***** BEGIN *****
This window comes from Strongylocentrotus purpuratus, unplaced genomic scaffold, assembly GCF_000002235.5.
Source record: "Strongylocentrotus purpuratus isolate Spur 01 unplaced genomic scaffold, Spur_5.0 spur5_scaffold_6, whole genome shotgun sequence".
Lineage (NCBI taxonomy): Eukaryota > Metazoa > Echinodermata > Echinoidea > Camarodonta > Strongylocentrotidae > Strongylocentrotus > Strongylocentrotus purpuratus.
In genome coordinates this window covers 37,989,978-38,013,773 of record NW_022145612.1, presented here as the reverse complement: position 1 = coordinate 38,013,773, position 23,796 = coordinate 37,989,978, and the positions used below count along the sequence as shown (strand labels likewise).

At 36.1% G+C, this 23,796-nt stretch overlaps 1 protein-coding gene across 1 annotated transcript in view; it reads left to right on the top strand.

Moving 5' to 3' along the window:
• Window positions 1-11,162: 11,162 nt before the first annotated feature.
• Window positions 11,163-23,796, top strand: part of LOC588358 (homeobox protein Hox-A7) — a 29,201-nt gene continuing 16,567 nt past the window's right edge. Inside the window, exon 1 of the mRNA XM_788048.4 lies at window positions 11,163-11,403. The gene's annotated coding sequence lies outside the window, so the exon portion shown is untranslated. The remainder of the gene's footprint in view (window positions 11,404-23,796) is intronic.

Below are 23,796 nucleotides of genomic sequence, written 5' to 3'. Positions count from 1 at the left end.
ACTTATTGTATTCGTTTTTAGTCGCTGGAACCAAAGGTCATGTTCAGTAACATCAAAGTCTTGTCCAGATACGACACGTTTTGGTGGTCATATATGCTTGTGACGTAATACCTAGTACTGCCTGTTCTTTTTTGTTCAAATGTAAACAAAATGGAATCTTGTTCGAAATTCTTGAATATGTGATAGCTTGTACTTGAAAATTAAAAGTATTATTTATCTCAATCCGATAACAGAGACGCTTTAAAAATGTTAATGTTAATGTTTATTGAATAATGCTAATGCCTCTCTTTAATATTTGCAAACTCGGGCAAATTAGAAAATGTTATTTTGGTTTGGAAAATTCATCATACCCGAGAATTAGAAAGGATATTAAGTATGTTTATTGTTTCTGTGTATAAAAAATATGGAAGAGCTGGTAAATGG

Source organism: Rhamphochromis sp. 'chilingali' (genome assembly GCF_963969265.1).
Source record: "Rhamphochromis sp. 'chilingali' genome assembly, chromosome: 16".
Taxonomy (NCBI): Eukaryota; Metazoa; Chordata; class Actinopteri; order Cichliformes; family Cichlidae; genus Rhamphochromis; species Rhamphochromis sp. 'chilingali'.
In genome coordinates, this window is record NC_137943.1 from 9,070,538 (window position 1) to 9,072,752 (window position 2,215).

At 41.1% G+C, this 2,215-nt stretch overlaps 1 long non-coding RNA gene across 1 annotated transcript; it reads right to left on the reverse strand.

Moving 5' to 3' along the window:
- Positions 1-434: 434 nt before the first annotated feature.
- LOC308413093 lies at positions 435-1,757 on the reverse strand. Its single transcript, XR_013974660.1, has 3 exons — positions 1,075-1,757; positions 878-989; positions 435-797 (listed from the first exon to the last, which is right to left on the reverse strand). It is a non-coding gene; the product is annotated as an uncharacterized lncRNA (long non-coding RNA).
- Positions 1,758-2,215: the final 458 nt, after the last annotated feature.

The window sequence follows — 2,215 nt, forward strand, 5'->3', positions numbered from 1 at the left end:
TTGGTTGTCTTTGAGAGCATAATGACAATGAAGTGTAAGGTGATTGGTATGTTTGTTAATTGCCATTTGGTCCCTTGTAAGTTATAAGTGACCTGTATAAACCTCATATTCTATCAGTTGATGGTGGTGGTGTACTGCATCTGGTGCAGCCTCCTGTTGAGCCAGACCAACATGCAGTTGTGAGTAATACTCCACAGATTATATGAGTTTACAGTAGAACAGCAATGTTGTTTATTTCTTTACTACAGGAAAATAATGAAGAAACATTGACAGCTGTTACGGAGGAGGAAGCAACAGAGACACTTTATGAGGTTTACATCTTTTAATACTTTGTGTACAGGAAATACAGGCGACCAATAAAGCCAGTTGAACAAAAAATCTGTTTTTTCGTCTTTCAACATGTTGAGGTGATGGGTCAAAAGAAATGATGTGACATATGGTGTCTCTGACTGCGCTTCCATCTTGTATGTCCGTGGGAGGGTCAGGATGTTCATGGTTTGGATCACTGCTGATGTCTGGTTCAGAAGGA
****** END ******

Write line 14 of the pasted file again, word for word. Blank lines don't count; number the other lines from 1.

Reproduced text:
In genome coordinates, this window is record NC_137943.1 from 9,070,538 (window position 1) to 9,072,752 (window position 2,215).